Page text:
BWW Review: THE TRAGEDY OF KING RICHARD THE SECOND, Almeida Theatre
"Forget, forgive, conclude and be agreed..." Sure, the Almeida's The Tragedy of King Richard the Second is one you won't soon forget, thanks to stand out performances from Simon Russell Beale and Leo Bill. Even staunch devotees of the original text will be able to forgive Jeff James's edit, which lifts and drives the piece. But to conclude: it's unlikely that all will agree on Joe Hill-Gibbins' chaotic and sometimes polarising vision.
Opening the show, Richard notes, "I have been studying how I may compare / This prison where I live unto the world". This is the first hint of James's playing with the text, spoken much later by the then deposed king. In the scenes which follow and lead up to this moment, the audience sees just how prison-like the dramatic world itself becomes.
A stark metallic box forms the basis of ULTZ's staging. Stark lighting brings the focus solely on those characters in power and the struggle between the reigning Richard II and ambitious Bolingbroke.
With no exits or entrances, the cast of eight remains on stage the entire time, stalking the outskirts, observing and plotting. Coming together, they form a group, following whichever king is in power. Splintering apart, we see how they round on each other for a taste of such power.
Dressed in modern clothes, the gloves are on at the start. These soon come off, literally and metaphorically as words and gauntlets are thrown down, leading to Bolingbroke's banishment. Underscoring this is Peter Rice's score, hearts beating, blood pumping, and time ticking away. Hill-Gibbins employs this sound again in fights later, repeated and almost inescapable.
Though prison-like the dramatic world may be, James's edit knows no bounds. He carefully trims the text, much like the Gardeners in the play. They don't make the compost heap, and serve as an example of how James reframes such scenes. Indeed, so unrestricted is this edit that we jump forward to Henry IV Part II and see just how "Uneasy lies the head that wears the crown", as it sits on the reigning Bolingbroke.
Overlapping scenes like this result in a heady, relentless pace. As chaos and discontent build in Richard's reign, his actions appear likewise hasty; his banishment of Bolingbroke and other decisions bearing the "rash fierce blaze of riot".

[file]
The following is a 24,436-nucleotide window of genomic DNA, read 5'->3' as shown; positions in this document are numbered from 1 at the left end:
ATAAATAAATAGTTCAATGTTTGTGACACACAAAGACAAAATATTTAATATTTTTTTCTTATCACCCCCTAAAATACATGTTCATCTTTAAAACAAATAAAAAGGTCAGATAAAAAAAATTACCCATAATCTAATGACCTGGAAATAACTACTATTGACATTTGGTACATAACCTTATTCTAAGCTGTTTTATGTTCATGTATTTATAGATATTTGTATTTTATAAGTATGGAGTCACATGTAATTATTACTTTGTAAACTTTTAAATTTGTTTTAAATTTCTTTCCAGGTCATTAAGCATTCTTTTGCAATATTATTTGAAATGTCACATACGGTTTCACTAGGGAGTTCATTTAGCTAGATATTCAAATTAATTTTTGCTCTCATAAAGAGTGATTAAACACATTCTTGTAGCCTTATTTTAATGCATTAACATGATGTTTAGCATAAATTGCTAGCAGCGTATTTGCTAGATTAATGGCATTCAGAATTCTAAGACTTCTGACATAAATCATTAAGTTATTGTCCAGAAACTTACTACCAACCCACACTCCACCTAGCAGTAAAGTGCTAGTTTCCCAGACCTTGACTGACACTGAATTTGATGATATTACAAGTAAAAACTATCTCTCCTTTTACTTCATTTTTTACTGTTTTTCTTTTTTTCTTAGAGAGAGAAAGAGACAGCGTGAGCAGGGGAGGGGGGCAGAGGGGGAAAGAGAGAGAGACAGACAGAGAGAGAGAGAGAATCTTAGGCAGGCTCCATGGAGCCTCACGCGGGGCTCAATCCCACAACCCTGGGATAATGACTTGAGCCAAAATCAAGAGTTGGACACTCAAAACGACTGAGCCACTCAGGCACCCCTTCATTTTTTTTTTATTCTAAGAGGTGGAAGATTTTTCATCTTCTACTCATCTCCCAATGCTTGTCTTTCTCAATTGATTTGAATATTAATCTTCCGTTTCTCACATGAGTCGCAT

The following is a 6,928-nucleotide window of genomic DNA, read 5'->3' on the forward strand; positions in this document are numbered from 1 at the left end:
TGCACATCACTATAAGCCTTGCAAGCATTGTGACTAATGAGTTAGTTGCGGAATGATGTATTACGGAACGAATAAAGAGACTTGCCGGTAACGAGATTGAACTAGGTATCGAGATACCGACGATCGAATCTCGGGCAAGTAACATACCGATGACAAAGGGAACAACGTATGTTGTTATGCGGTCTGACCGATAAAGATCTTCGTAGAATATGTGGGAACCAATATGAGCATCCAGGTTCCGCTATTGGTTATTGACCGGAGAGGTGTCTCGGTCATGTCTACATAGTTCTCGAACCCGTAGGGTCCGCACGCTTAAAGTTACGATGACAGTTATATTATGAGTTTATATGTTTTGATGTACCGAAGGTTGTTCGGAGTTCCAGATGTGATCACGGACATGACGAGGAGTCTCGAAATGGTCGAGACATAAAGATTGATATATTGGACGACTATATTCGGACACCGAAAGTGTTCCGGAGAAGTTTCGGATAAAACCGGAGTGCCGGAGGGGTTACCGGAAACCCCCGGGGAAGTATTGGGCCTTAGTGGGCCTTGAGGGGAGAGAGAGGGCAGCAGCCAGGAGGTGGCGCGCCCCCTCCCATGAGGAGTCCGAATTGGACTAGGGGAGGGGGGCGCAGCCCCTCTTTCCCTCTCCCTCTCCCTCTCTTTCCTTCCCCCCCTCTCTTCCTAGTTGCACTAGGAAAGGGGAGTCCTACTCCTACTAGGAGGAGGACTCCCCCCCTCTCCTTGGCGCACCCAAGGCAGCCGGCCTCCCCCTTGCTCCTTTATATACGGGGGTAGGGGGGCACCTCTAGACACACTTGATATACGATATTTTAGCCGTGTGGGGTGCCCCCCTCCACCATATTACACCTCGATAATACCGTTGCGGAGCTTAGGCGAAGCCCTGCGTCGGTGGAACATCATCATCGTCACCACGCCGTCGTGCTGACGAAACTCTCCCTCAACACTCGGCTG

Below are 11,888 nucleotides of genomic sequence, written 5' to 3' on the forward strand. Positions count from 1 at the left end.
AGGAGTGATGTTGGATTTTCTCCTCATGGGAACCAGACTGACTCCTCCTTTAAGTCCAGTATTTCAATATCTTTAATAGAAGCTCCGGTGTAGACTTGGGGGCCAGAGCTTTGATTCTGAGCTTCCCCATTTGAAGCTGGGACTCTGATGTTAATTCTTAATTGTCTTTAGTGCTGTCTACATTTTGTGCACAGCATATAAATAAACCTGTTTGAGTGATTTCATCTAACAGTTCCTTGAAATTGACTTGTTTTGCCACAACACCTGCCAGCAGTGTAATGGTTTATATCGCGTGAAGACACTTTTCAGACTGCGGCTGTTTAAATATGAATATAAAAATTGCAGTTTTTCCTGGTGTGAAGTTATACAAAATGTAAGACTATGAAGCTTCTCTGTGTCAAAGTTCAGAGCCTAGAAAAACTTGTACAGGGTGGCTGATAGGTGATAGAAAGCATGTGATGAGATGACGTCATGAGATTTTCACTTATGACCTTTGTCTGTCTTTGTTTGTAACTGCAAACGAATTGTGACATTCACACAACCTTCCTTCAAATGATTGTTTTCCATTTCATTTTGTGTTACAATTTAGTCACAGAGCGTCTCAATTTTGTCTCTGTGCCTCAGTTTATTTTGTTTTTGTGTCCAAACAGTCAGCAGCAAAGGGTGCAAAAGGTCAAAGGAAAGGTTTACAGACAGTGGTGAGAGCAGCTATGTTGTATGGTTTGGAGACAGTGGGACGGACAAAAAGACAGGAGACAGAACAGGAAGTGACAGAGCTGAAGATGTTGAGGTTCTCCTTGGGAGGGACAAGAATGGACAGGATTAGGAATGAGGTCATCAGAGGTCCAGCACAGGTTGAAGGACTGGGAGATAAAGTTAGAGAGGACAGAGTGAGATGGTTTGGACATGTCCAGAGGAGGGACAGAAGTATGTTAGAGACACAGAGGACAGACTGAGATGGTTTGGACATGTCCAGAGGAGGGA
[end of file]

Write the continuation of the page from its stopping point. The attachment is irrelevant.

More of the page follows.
A silence falls at points, in Joseph Mydell's solemn delivery of "This blessed plot, this earth, this realm, this England". This is broken only by some laughs on certain words which can't help but resound, like "shame" and "scandal". Fortunately, Hill-Gibbins does not labour any Brexit metaphor, the relevance to today more than explicit.
Talking about messes, if Simon Russell Beale thought Lear would be the most weather-worn he would get, he clearly hadn't met Hill-Gibbins. Though nowhere near as earthy as his A Midsummer Night's Dream at the Young Vic, that element is still present. The very blessed earth which Richard salutes upon returning to England is literally thrown back in his face in later scenes.
Though the execution may work, the buckets which reliably inform us that they contain SOIL and BLOOD feel rather awkward. The death sequences involving these are likewise forced, the emphasis on the physical impact and reducing the emotional one.
Simon Russell Beale proves he could recite Shakespeare backwards while eating cereal. He keeps time with the pace, but is able to savour and slow down the entire piece. Once Richard's reign has ended he has time, Beale all but stopping the show to masterfully contemplate the "shadow of my sorrow".
Leo Bill picks the pace back up, quick-witted and quick to act. There's a youth and vitality to his movement as Bolingbroke, belying a nervousness and childishness. The remainder of the cast impress, in particular Robin Weaver's conspiring and condescending Northumberland.
To borrow a trick from James's book, a quote from Henry IV Part I seems somewhat apt: "My reformation, glittering o'er my fault / Shall show more goodly". Likewise, James's reframing of the text combined with strong performances glisten over any stylistic shortcomings in Hill-Gibbins' production.
Check out our interview with Saskia Reeves
Photo credit: Marc Brenner